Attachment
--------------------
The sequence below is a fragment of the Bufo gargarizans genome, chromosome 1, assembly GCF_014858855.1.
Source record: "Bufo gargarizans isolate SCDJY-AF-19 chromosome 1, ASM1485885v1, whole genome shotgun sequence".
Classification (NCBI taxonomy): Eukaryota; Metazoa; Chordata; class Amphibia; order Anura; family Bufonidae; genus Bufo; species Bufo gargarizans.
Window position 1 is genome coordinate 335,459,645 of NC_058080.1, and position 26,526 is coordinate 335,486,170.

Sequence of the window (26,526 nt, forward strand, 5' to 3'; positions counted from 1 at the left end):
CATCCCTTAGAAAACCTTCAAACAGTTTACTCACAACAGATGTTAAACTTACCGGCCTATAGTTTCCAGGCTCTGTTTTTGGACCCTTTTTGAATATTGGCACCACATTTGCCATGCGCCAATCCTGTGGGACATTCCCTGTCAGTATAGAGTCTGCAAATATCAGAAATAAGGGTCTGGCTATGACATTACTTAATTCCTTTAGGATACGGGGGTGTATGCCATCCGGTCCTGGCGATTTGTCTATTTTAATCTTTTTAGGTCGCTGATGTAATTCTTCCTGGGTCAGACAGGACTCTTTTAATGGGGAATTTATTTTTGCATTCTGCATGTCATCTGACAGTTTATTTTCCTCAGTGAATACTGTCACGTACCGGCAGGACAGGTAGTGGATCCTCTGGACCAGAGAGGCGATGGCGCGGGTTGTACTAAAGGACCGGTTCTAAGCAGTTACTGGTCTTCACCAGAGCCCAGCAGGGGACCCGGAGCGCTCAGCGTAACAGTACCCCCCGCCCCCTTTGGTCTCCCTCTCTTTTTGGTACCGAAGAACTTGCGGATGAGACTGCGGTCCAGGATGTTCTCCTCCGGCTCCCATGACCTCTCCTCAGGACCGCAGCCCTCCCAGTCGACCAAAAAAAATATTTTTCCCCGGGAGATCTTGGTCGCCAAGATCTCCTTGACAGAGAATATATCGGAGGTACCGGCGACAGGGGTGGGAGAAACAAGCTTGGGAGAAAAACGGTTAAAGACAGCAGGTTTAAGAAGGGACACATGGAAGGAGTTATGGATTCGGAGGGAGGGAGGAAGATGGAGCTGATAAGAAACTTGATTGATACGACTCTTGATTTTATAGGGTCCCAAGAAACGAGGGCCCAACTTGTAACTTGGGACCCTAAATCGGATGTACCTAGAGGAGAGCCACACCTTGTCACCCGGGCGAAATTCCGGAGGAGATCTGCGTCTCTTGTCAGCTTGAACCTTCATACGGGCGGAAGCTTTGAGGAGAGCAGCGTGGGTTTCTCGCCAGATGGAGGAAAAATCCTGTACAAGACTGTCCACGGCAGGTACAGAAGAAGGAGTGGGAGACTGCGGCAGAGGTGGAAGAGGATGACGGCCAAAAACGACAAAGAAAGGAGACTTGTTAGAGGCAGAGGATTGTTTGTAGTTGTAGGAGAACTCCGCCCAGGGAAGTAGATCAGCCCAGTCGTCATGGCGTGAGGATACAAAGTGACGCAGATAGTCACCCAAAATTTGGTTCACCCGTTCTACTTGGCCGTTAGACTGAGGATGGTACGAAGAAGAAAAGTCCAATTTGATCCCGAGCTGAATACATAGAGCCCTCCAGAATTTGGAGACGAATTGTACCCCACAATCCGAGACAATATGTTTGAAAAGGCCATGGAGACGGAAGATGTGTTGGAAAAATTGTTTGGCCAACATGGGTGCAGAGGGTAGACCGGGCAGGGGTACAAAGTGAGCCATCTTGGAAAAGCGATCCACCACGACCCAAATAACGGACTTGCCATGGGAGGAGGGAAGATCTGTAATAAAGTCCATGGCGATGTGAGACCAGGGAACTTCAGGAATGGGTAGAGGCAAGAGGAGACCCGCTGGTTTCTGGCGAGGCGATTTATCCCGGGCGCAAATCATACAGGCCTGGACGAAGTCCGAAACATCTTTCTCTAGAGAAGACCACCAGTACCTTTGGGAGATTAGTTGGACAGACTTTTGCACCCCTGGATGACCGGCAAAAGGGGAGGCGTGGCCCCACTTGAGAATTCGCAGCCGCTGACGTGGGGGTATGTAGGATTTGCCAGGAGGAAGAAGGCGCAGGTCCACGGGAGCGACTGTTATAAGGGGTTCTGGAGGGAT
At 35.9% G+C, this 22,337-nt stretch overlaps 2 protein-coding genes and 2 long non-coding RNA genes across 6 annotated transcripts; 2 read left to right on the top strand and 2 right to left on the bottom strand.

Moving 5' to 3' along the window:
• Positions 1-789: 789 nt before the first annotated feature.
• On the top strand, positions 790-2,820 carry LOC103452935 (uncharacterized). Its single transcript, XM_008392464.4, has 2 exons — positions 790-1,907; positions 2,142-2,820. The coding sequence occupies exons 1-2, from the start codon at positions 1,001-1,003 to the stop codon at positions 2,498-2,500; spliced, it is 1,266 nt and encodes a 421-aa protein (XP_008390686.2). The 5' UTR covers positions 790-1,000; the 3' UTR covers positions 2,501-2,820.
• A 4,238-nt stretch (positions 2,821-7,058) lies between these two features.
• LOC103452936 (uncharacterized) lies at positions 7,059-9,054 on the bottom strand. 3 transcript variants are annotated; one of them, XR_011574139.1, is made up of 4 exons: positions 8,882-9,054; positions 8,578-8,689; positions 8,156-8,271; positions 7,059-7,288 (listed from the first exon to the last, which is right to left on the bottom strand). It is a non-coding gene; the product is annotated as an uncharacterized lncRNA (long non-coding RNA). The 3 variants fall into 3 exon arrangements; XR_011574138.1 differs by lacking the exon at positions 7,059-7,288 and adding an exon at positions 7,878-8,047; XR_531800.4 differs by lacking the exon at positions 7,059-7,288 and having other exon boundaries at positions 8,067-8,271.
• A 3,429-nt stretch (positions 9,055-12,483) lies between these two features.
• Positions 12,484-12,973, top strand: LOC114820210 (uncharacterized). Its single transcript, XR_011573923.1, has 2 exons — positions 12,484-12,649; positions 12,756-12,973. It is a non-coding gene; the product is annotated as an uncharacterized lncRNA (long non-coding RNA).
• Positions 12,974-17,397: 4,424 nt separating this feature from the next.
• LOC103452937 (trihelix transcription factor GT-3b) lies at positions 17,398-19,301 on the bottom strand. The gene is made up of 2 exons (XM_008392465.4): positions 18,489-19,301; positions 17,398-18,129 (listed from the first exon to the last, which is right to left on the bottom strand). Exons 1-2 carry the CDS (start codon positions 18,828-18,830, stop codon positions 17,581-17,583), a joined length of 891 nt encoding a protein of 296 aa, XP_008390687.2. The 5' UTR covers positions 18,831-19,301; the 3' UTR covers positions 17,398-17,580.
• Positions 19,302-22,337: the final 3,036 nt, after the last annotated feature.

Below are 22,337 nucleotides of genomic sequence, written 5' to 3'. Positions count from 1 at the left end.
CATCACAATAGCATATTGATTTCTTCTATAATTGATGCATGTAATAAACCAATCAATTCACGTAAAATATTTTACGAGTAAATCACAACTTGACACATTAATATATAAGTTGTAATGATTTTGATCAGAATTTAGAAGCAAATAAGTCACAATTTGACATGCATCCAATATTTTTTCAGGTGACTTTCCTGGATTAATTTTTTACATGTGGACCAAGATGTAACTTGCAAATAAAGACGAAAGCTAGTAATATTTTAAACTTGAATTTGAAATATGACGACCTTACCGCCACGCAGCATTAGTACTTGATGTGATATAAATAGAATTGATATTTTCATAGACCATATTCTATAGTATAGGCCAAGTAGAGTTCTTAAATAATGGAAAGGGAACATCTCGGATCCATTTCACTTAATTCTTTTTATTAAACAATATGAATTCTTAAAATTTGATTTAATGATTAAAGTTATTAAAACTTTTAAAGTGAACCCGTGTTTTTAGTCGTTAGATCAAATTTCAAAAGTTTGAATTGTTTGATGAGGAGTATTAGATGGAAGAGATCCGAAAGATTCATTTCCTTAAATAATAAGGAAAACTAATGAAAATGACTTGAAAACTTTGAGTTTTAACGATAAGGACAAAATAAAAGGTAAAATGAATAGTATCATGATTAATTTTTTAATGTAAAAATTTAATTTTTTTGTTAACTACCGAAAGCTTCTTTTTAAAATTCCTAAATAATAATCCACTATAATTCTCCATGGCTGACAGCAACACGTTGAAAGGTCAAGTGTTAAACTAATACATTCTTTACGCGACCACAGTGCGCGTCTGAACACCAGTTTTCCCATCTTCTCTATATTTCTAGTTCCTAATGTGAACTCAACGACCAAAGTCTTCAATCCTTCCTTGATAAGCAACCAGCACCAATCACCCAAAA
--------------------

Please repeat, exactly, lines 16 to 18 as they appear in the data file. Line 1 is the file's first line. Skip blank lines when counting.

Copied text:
• LOC103452937 (trihelix transcription factor GT-3b) lies at positions 17,398-19,301 on the bottom strand. The gene is made up of 2 exons (XM_008392465.4): positions 18,489-19,301; positions 17,398-18,129 (listed from the first exon to the last, which is right to left on the bottom strand). Exons 1-2 carry the CDS (start codon positions 18,828-18,830, stop codon positions 17,581-17,583), a joined length of 891 nt encoding a protein of 296 aa, XP_008390687.2. The 5' UTR covers positions 18,831-19,301; the 3' UTR covers positions 17,398-17,580.
• Positions 19,302-22,337: the final 3,036 nt, after the last annotated feature.

Below are 22,337 nucleotides of genomic sequence, written 5' to 3'. Positions count from 1 at the left end.